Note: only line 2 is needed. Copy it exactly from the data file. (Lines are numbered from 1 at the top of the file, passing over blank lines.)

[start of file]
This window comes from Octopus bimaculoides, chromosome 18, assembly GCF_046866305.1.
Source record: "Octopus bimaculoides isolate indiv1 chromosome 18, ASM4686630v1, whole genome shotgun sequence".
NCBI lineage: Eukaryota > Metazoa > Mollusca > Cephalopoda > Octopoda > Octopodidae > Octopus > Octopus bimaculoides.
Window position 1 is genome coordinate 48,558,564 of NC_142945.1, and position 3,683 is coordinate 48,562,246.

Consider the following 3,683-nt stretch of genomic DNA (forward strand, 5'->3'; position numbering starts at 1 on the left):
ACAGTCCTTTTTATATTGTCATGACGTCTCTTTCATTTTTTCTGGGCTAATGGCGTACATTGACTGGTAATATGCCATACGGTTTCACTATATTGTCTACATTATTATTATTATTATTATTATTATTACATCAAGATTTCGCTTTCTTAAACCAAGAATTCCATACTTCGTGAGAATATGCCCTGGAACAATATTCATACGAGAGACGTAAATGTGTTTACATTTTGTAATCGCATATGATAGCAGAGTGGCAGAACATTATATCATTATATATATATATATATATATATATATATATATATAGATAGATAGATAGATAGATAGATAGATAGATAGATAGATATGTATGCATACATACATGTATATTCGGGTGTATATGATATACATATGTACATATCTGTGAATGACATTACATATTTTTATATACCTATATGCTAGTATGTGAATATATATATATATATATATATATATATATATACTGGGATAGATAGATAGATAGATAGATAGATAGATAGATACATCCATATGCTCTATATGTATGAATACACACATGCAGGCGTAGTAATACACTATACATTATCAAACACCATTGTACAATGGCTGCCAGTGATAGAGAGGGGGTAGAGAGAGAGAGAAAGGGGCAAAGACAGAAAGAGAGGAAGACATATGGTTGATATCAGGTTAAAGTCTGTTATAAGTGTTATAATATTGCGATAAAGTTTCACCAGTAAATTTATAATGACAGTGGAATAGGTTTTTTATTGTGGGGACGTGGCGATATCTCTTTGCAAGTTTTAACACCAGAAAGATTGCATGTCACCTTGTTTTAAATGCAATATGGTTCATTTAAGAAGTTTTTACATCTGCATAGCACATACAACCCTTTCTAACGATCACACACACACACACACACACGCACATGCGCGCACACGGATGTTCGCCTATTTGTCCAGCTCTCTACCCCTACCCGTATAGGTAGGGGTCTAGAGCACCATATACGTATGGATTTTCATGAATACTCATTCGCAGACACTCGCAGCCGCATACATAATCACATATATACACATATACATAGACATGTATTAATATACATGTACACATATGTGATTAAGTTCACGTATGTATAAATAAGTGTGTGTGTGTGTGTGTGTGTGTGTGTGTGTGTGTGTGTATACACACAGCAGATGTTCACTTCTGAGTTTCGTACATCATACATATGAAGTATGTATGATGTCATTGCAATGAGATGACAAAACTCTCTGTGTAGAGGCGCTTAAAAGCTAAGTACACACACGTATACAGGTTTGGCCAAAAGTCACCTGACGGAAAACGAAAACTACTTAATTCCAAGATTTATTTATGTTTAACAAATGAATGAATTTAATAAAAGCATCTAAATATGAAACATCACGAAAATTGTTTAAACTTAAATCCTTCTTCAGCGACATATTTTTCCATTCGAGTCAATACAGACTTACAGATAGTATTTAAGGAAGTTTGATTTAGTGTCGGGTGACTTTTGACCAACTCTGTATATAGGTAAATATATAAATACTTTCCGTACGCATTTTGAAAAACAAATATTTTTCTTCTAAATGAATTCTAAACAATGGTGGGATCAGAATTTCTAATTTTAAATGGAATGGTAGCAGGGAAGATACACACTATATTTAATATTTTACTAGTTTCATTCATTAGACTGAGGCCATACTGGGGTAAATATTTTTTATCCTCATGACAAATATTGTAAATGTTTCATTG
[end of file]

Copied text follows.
Source record: "Octopus bimaculoides isolate indiv1 chromosome 18, ASM4686630v1, whole genome shotgun sequence".